Any banking app developer online during last year’s contentious U.S. presidential election knows that the social media landscape was a mess. In the era of Facebook and Twitter, civic debate is now powered as much by memes and the dreaded fake news as much as it is an exchange of thoughts and ideas. But since the election, a bleaker picture has emerged. We now know that the Russian government meddled in the election, perhaps in a way that ultimately swayed it towards the loathsome Donald J. Trump. Groups from the House, Senate, and various intelligence agencies, as well as special counsel Robert Mueller, are working overtime to suss out what exactly the Russians did to American democracy. Now members of Trump’s own team are being investigated to determine whether or not there was collusion.
Now attention is turning towards Facebook too. Banking app developers are likely familiar with recent reports indicating that the Russians spent $100,000 on political ads during the 2016 election. These ads, which are still under wraps to the public, were specifically designed to “amplify divisive social and political messages.” Facebook has already provided Special Counsel Robert Mueller with information regarding the ads in question. This week, the top Democrat on the House Intelligence Committee, California’s own Adam Schiff, is dogging the social media platform, calling for Facebook to testify before the committee.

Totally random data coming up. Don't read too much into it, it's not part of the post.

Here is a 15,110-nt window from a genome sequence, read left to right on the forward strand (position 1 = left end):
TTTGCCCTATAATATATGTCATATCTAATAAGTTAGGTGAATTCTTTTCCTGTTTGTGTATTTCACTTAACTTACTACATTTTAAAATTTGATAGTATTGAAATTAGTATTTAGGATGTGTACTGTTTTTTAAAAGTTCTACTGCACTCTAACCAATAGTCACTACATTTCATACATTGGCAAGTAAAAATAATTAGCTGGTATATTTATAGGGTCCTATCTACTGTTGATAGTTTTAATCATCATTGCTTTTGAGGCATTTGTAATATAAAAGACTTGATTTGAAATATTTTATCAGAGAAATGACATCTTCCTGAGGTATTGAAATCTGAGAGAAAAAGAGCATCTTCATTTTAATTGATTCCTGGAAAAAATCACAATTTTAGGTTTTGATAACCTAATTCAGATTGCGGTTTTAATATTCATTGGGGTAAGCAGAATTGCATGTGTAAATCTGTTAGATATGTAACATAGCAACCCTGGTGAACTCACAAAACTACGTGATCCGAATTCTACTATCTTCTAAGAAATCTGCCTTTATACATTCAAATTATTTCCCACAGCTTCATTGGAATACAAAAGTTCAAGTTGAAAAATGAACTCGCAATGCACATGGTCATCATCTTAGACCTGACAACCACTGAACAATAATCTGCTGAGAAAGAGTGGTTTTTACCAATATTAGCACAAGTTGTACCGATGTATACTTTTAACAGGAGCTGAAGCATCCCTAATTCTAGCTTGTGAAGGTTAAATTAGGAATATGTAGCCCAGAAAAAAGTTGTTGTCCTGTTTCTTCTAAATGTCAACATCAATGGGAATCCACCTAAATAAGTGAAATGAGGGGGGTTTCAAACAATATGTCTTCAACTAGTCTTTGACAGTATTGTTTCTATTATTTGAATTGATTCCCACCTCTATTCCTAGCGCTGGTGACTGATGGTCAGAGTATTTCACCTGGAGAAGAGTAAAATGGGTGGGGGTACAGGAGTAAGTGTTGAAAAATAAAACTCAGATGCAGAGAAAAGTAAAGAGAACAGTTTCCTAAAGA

“We need to know the full extent of their use of social media to influence us from Facebook, from Twitter, from Google, from any social media or search engine,” Schiff said before stating that he believed Facebook needed to testify. Given that the social media behemoth has already handed over information to Mueller (and that Mark Zuckerberg may be eyeing political office), it seems highly likely that Facebook will cooperate. Los Angeles banking app developers are split over how culpable Facebook is in this situation. Whatever comes out of these investigations though, expect Facebook’s ad buying policies to be a little stricter in 2020.Tags: 2016 presidential elections, Adam Schiff, banking app development, banking app development Los Angeles, california, congress, democracy, donald trump, facebook, facebook advertising, fake news, Google, House Intelligence Committee, Los Angeles banking app developers, mark zuckerberg, memes, political ads, Robert Mueller, Russia and Facebook, Russia hackers, Russia investigation, Russian interference, Russian political ads, social media, twitter